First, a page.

By a guest writer, John Baptist*.
"Our progress as a nation can be no swifter than our progress in education.” The late President John F. Kennedy uttered these prescient words. I would only hasten to add the word “quality” before education in that phrase acknowledging though that JFK probably saw no need to do so, assuming quality to be a given. In the current context of our country however, I see the necessity to emphasise the word quality. Not the number of degrees or the variety available but the quality!
Education should be formulated to ensure that our nation’s competitiveness in the context of a borderless global economy is never compromised, at any cost.
It is with this mind that I would like to address this area of significant concern - should it be English or Bahasa Melayu/Malaysia for Science and Mathematics? This question must be examined in the context of the long-term objectives of our nation, chief amongst which is our nation’s sustained competitiveness. It must also be borne in mind that this question concerns only two subjects out of a possible ten subjects (based on the restrictions the Government is planning to impose).
Science, based on my limited understanding, is the bedrock of knowledge in many fields and professions involving engineering, medicine and biotechnology, to name a few. Similarly, mathematics provides the foundation for accountancy, engineering, architecture and other vital professions. A mastery of both subjects will provide a reservoir of knowledge. So in what language should these subjects be mastered? In a language used only at home or perhaps in two or three neighbouring countries, each with their own variation or in a language that is universal? Let us assume an example though extreme, of a situation where all our doctors were trained in Bahasa Melayu and had little or no knowledge of English. How would they handle the H1N1 pandemic that has hit this world considering the bulk of the research on this is in English? I was told of a doctor who did not understand the meaning of the phrase “my wife is expecting” until he was told the word “hamil”.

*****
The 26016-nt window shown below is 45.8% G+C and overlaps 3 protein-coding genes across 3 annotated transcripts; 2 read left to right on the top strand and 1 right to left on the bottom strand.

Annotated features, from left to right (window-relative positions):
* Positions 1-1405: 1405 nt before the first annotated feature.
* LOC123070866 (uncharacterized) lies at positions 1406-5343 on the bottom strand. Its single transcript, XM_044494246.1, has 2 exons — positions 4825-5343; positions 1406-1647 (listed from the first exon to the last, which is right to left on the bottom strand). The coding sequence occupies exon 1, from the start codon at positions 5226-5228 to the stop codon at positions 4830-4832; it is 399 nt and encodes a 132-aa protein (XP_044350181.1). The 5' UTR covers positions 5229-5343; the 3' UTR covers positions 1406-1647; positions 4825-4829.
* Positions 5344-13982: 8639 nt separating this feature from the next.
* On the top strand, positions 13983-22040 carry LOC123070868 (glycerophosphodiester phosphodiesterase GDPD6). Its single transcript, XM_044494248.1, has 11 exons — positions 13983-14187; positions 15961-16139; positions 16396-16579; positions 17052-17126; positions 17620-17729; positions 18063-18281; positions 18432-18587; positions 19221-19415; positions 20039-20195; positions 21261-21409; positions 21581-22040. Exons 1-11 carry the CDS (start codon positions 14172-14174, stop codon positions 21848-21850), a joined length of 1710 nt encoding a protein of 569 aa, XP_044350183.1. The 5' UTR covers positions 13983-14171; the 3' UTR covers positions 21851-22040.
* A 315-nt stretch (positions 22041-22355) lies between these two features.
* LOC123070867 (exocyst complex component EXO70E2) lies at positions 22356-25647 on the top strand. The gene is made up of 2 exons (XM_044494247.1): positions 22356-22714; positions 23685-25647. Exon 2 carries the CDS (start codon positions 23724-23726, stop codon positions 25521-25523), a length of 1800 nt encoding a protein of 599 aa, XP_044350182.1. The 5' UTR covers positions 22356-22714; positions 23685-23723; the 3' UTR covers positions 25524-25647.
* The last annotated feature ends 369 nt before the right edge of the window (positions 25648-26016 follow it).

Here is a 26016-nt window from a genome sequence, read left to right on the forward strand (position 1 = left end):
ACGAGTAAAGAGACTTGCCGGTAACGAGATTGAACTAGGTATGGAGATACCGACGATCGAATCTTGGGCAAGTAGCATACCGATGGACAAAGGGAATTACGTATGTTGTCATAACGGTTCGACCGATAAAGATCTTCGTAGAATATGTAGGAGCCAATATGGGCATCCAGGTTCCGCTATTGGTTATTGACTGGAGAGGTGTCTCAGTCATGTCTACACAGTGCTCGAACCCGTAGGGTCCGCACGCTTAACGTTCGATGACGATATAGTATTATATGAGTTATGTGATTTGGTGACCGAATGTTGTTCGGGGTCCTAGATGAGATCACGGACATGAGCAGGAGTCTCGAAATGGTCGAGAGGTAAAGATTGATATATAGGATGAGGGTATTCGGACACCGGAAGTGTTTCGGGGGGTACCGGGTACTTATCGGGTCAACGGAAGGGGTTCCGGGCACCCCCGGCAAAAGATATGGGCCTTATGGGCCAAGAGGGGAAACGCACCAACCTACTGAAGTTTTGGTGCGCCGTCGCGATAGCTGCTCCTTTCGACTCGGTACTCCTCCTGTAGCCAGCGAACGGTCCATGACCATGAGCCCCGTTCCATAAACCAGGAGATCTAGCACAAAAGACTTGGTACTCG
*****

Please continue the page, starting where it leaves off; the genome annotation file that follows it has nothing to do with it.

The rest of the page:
An argument in favour of teaching these subjects in Bahasa Melayu is that rural Malays in particular would lose out. I am not unappreciative of this. However, will teaching these rural folks in Bahasa Melayu protect them from the realities of globalisation when they eventually graduate? I humbly think not. But this is not a problem that can be ignored for it is very real and must be addressed. An idea that comes to my mind is for immediate arrangements to be made to conduct these subjects in both languages concurrently. For example, the textbooks should be written in English with Bahasa Melayu translations within. Classes should be conducted in both English and Bahasa Melayu. Examinations should be conducted bilingually perhaps will a small section entirely in English, increasing gradually over the years. Re-hire the retired English teachers and rope them in to help with the process of improving the grasp of the language. The move to make it compulsory to pass English at SPM level may be implemented in say three to five years, to prevent any injustice on those lacking proficiency in the subject.
I am not advocating that Bahasa Melayu be abandoned. This language will continue to be used for the remaining eight subjects. The language as a subject should also be taken to greater heights. With respect, I find it difficult to believe that the use of a common language by itself is capable of uniting a nation. The process of uniting a nation calls for much more, including the end of discrimination and the championing of meritocracy.
If the teaching of Science and Mathematics in English is considered a betrayal of Bahasa Melayu, I humbly suggest that teaching the subjects in Bahasa Melayu is a greater betrayal of the future of the students who will find themselves incapacitated in later years when faced with global competition. Myopic obfuscation, often political, should not blind our hearts from pursuing an educational strategy that is beneficial to the nation in the long run.
* John Baptist is a dear friend of mine. John is perhaps the most devout believer in God and His grace that I will ever know in this lifetime. Blessed with a purity of conscience that is rare, John carries his own paper bags to supermarket, travel by train to work and does anything within his ability to build a better world. My many thanks to him for this contribution.